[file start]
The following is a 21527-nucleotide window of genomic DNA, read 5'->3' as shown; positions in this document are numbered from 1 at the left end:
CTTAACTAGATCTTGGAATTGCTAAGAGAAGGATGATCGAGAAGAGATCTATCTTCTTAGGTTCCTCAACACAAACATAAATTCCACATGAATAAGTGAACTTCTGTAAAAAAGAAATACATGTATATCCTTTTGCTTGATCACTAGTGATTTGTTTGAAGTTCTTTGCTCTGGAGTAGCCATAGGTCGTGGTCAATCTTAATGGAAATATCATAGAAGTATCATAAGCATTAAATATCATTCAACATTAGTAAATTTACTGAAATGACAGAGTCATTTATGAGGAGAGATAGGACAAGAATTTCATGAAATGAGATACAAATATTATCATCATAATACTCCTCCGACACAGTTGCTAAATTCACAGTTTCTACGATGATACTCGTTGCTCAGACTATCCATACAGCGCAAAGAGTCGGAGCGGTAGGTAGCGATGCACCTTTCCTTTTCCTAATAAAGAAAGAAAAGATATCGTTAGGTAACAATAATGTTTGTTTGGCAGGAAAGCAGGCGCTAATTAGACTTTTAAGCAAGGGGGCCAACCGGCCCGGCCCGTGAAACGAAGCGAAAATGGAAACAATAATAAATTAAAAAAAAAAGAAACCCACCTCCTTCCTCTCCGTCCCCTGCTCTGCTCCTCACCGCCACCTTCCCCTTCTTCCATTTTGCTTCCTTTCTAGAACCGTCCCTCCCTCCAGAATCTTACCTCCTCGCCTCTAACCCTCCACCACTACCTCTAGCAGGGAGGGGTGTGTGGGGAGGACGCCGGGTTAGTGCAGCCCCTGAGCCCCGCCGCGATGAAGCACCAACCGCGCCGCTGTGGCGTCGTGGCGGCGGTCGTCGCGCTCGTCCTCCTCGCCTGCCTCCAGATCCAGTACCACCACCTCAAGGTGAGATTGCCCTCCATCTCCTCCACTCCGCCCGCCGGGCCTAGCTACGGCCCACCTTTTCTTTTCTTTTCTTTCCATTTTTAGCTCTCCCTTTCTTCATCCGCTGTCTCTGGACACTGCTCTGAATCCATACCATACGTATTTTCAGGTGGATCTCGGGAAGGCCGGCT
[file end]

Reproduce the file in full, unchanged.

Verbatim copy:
The following is a 21527-nucleotide window of genomic DNA, read 5'->3' as shown; positions in this document are numbered from 1 at the left end:
CTTAACTAGATCTTGGAATTGCTAAGAGAAGGATGATCGAGAAGAGATCTATCTTCTTAGGTTCCTCAACACAAACATAAATTCCACATGAATAAGTGAACTTCTGTAAAAAAGAAATACATGTATATCCTTTTGCTTGATCACTAGTGATTTGTTTGAAGTTCTTTGCTCTGGAGTAGCCATAGGTCGTGGTCAATCTTAATGGAAATATCATAGAAGTATCATAAGCATTAAATATCATTCAACATTAGTAAATTTACTGAAATGACAGAGTCATTTATGAGGAGAGATAGGACAAGAATTTCATGAAATGAGATACAAATATTATCATCATAATACTCCTCCGACACAGTTGCTAAATTCACAGTTTCTACGATGATACTCGTTGCTCAGACTATCCATACAGCGCAAAGAGTCGGAGCGGTAGGTAGCGATGCACCTTTCCTTTTCCTAATAAAGAAAGAAAAGATATCGTTAGGTAACAATAATGTTTGTTTGGCAGGAAAGCAGGCGCTAATTAGACTTTTAAGCAAGGGGGCCAACCGGCCCGGCCCGTGAAACGAAGCGAAAATGGAAACAATAATAAATTAAAAAAAAAAGAAACCCACCTCCTTCCTCTCCGTCCCCTGCTCTGCTCCTCACCGCCACCTTCCCCTTCTTCCATTTTGCTTCCTTTCTAGAACCGTCCCTCCCTCCAGAATCTTACCTCCTCGCCTCTAACCCTCCACCACTACCTCTAGCAGGGAGGGGTGTGTGGGGAGGACGCCGGGTTAGTGCAGCCCCTGAGCCCCGCCGCGATGAAGCACCAACCGCGCCGCTGTGGCGTCGTGGCGGCGGTCGTCGCGCTCGTCCTCCTCGCCTGCCTCCAGATCCAGTACCACCACCTCAAGGTGAGATTGCCCTCCATCTCCTCCACTCCGCCCGCCGGGCCTAGCTACGGCCCACCTTTTCTTTTCTTTTCTTTCCATTTTTAGCTCTCCCTTTCTTCATCCGCTGTCTCTGGACACTGCTCTGAATCCATACCATACGTATTTTCAGGTGGATCTCGGGAAGGCCGGCT